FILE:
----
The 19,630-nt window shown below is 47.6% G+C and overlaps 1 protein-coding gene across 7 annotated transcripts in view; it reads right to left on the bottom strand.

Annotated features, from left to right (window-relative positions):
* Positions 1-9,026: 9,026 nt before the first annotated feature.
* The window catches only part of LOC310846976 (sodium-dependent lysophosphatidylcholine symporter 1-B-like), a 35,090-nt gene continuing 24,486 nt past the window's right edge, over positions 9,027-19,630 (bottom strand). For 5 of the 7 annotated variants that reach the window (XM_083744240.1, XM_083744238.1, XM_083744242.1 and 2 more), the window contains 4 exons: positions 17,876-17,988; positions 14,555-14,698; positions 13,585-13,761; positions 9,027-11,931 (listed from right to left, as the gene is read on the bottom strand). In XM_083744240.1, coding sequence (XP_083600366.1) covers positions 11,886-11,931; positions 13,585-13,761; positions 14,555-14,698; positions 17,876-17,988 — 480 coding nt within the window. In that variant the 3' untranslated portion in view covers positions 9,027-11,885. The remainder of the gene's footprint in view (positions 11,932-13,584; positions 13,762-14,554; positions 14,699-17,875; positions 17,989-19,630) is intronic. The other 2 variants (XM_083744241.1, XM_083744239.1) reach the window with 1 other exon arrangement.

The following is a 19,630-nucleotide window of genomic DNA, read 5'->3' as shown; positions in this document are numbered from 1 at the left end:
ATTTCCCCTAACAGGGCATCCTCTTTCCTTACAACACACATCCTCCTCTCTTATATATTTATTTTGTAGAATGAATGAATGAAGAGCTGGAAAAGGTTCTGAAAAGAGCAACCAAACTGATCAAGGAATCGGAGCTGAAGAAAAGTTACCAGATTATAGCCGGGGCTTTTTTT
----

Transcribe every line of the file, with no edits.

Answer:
The 19,630-nt window shown below is 47.6% G+C and overlaps 1 protein-coding gene across 7 annotated transcripts in view; it reads right to left on the bottom strand.

Annotated features, from left to right (window-relative positions):
* Positions 1-9,026: 9,026 nt before the first annotated feature.
* The window catches only part of LOC310846976 (sodium-dependent lysophosphatidylcholine symporter 1-B-like), a 35,090-nt gene continuing 24,486 nt past the window's right edge, over positions 9,027-19,630 (bottom strand). For 5 of the 7 annotated variants that reach the window (XM_083744240.1, XM_083744238.1, XM_083744242.1 and 2 more), the window contains 4 exons: positions 17,876-17,988; positions 14,555-14,698; positions 13,585-13,761; positions 9,027-11,931 (listed from right to left, as the gene is read on the bottom strand). In XM_083744240.1, coding sequence (XP_083600366.1) covers positions 11,886-11,931; positions 13,585-13,761; positions 14,555-14,698; positions 17,876-17,988 — 480 coding nt within the window. In that variant the 3' untranslated portion in view covers positions 9,027-11,885. The remainder of the gene's footprint in view (positions 11,932-13,584; positions 13,762-14,554; positions 14,699-17,875; positions 17,989-19,630) is intronic. The other 2 variants (XM_083744241.1, XM_083744239.1) reach the window with 1 other exon arrangement.

The following is a 19,630-nucleotide window of genomic DNA, read 5'->3' as shown; positions in this document are numbered from 1 at the left end:
ATTTCCCCTAACAGGGCATCCTCTTTCCTTACAACACACATCCTCCTCTCTTATATATTTATTTTGTAGAATGAATGAATGAAGAGCTGGAAAAGGTTCTGAAAAGAGCAACCAAACTGATCAAGGAATCGGAGCTGAAGAAAAGTTACCAGATTATAGCCGGGGCTTTTTTT